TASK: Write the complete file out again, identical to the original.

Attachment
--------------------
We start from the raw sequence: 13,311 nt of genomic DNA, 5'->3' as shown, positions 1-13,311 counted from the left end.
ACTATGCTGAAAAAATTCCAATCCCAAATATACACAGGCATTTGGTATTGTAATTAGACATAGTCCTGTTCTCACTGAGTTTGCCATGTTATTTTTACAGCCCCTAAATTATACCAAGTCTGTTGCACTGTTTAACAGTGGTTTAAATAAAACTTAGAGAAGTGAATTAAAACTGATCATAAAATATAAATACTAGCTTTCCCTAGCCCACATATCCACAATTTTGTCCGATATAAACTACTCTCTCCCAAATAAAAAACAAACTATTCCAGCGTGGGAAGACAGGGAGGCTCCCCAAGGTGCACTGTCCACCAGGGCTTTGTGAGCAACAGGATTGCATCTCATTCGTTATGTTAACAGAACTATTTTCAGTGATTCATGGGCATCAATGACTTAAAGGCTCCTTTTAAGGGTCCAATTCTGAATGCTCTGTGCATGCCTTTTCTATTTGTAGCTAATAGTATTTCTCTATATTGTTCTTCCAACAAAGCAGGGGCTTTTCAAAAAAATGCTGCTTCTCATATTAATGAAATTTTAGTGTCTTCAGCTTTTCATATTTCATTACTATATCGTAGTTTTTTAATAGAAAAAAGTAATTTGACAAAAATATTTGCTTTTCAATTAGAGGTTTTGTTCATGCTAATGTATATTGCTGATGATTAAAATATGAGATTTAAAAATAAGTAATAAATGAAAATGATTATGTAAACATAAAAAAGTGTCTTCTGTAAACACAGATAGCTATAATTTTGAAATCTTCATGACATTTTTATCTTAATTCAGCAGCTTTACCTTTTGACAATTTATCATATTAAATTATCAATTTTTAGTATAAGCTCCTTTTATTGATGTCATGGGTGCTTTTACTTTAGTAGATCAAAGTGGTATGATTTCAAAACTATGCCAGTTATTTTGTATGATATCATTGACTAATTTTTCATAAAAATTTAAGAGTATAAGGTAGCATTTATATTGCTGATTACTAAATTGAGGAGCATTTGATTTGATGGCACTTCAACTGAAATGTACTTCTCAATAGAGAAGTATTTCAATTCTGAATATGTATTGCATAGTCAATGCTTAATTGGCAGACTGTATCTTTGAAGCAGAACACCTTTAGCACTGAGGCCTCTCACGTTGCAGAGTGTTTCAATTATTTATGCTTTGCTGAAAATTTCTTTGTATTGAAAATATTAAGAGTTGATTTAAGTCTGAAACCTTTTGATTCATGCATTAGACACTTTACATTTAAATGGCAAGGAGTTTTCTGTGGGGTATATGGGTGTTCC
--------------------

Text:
We start from the raw sequence: 13,311 nt of genomic DNA, 5'->3' as shown, positions 1-13,311 counted from the left end.
ACTATGCTGAAAAAATTCCAATCCCAAATATACACAGGCATTTGGTATTGTAATTAGACATAGTCCTGTTCTCACTGAGTTTGCCATGTTATTTTTACAGCCCCTAAATTATACCAAGTCTGTTGCACTGTTTAACAGTGGTTTAAATAAAACTTAGAGAAGTGAATTAAAACTGATCATAAAATATAAATACTAGCTTTCCCTAGCCCACATATCCACAATTTTGTCCGATATAAACTACTCTCTCCCAAATAAAAAACAAACTATTCCAGCGTGGGAAGACAGGGAGGCTCCCCAAGGTGCACTGTCCACCAGGGCTTTGTGAGCAACAGGATTGCATCTCATTCGTTATGTTAACAGAACTATTTTCAGTGATTCATGGGCATCAATGACTTAAAGGCTCCTTTTAAGGGTCCAATTCTGAATGCTCTGTGCATGCCTTTTCTATTTGTAGCTAATAGTATTTCTCTATATTGTTCTTCCAACAAAGCAGGGGCTTTTCAAAAAAATGCTGCTTCTCATATTAATGAAATTTTAGTGTCTTCAGCTTTTCATATTTCATTACTATATCGTAGTTTTTTAATAGAAAAAAGTAATTTGACAAAAATATTTGCTTTTCAATTAGAGGTTTTGTTCATGCTAATGTATATTGCTGATGATTAAAATATGAGATTTAAAAATAAGTAATAAATGAAAATGATTATGTAAACATAAAAAAGTGTCTTCTGTAAACACAGATAGCTATAATTTTGAAATCTTCATGACATTTTTATCTTAATTCAGCAGCTTTACCTTTTGACAATTTATCATATTAAATTATCAATTTTTAGTATAAGCTCCTTTTATTGATGTCATGGGTGCTTTTACTTTAGTAGATCAAAGTGGTATGATTTCAAAACTATGCCAGTTATTTTGTATGATATCATTGACTAATTTTTCATAAAAATTTAAGAGTATAAGGTAGCATTTATATTGCTGATTACTAAATTGAGGAGCATTTGATTTGATGGCACTTCAACTGAAATGTACTTCTCAATAGAGAAGTATTTCAATTCTGAATATGTATTGCATAGTCAATGCTTAATTGGCAGACTGTATCTTTGAAGCAGAACACCTTTAGCACTGAGGCCTCTCACGTTGCAGAGTGTTTCAATTATTTATGCTTTGCTGAAAATTTCTTTGTATTGAAAATATTAAGAGTTGATTTAAGTCTGAAACCTTTTGATTCATGCATTAGACACTTTACATTTAAATGGCAAGGAGTTTTCTGTGGGGTATATGGGTGTTCC